TAMPA, Fla. -- Mitt Romney has been reticent on the campaign trail about his Mormon faith, but that veil lifted somewhat -- at least for delegates, media and guests attending the Republican National Convention -- with moving testimonials Thursday night from a fellow church leader and congregants who recalled Romney as a loving and compassionate lay pastor.
Though Romney has purposefully not put his religious affiliation in the foreground, the testimonials clearly moved members of his church. "Welcome to our world, people. We cry. We care for each other," tweeted one woman at the conclusion of the testimonials, “and we step around thorny issues. Y'all just went to Mormon church."
If elected, Romney would be the first member of the Church of Jesus Christ of Latter-day Saints to sit in the White House.
Grant Bennett, who served as an assistant to Romney in the Boston area, described Romney’s tireless efforts to serve members of their congregation. “We embraced Christ's admonition,” Bennett said,"‘Inasmuch as ye have done it unto one of the least of these my brethren, ye have done it unto me.’”
Bennett described Romney devoting 10 to 20 hours a week or more, even as he held a taxing job at Bain Capital. ”Drawing on the skills and resources of those in our congregation," Bennett said, "Mitt provided food and housing, rides to the doctor and companions to sit with those who were ill."
In a stark contrast to the callous vulture capitalist depicted by critics, Bennett said he saw the Romney who “shoveled snow and raked leaves for the elderly; he took down tables and swept the floors at church dinners.”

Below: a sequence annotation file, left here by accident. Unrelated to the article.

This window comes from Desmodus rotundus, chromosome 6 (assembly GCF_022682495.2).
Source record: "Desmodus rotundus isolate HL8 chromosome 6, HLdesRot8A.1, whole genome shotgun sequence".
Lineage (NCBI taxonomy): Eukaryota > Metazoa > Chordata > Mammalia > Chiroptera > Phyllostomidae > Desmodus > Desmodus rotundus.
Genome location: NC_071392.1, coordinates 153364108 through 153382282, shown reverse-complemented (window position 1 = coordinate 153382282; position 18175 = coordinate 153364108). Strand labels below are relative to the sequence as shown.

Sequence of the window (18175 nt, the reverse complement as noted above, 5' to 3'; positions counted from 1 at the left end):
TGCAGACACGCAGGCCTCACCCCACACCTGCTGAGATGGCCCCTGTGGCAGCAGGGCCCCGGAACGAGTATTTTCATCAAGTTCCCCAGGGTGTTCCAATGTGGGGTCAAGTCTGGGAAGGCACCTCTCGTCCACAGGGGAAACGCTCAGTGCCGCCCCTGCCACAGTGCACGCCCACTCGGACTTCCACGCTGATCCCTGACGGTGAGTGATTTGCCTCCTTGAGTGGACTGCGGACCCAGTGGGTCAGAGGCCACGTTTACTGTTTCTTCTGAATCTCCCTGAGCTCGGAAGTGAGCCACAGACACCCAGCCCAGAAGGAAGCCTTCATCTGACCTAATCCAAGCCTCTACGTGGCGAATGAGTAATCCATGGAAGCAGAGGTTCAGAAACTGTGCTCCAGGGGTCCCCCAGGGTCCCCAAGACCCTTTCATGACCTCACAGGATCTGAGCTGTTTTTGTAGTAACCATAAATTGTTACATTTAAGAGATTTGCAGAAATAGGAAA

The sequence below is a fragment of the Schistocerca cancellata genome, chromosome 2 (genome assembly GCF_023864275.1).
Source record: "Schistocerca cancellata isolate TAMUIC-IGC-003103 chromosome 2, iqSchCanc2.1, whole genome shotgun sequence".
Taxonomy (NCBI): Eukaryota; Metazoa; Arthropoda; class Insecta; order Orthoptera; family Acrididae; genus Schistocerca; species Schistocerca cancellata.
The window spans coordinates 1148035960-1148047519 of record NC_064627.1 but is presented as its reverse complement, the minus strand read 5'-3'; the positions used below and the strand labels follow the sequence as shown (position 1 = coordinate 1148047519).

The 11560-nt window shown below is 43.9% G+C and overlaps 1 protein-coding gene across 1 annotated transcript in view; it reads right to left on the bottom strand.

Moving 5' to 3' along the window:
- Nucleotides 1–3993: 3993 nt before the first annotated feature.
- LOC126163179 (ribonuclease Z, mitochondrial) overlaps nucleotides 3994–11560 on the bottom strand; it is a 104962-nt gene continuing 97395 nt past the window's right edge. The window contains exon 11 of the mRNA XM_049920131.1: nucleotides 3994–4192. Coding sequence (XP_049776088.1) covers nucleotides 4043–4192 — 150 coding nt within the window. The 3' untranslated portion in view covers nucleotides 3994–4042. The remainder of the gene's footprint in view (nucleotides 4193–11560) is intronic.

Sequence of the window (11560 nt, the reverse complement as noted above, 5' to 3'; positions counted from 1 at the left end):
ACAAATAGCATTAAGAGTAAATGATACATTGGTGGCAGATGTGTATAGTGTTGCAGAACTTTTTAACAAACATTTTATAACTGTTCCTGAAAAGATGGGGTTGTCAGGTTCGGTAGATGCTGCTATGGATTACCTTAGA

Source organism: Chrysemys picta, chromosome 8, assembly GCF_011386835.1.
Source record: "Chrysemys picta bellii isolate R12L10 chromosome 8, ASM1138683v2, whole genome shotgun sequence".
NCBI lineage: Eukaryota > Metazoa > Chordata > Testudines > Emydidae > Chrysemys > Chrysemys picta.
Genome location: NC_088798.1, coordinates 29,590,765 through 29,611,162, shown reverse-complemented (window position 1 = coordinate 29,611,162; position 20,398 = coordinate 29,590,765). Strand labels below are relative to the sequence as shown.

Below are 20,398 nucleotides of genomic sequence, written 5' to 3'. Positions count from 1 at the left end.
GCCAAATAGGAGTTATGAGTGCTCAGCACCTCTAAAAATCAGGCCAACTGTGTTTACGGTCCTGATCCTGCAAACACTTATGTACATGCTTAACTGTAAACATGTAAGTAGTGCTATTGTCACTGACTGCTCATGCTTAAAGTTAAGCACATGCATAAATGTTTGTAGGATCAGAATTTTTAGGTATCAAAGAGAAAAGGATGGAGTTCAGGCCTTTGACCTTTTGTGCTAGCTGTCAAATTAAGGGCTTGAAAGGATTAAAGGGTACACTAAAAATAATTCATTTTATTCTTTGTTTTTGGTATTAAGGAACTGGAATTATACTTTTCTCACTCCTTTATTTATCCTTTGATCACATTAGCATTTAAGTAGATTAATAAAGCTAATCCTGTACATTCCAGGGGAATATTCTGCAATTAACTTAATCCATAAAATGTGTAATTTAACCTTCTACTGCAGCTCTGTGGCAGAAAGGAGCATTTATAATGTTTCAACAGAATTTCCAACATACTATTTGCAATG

Only when he became a pastor, Bennett said, did he “understand the dedication this calling requires -- and the clarity this service provides into the full range of our shared human experience.”
Bennett was followed by members of two families who described Romney’s tender attention to their children who had serious medical crises.
Pat and Ted Oparowski described a “deeply good man” who helped them cope when their teenage son became ill with Hodgkins Disease. The couple described Romney as being in the “vanguard” of their support group in their Massachusetts community.
Romney brought their 14-year-old son, David, fireworks and even helped him write a will so friends could get his prized possessions. The aid was particularly meaningful because Romney helped without expectation of any credit, the couple said.
“The true measure of a man is revealed in his actions during times of trouble,” said Ted Oparowski -- a time, he said, when there is only a dying boy and “no cameras and no recorders.”
Pam Finlayson, whose family also attended the Mormon church in Belmont, Mass., when Romney was a leader, told how Romney gently ministered to her infant daughter, Kate, who was born prematurely.
The Romney family also took in her young son when needed and treated him like their sixth son, Finlayson said. She told of Romney with tears filling his eyes as he watched over her tiny daughter. “He saw our beautiful little girl … and he was clearly overcome with compassion for her,” Finlayson said.
Her daughter lived to be 26 but died a year and a half ago, Finlayson said. She said "the country will be blessed by a man who is not only accomplished, but has devoted his entire life to quietly serving others.”
The presentations came near the beginning of a series of tributes, which included testimonials about Romney's help to businesses when he worked at Bain Capital and from constituents and others who recalled his term as governor of Massachusetts.
The testimonials followed an invocation delivered by Ken Hutchins of Northborough, Mass., a former police chief who was also a Mormon leader in the state.
The presentations brought Romney's faith -- and an authentic side of a candidate sometimes viewed as overly formal -- to the forefront in a way it seldom has in the more than six years he has conducted two runs for the White House.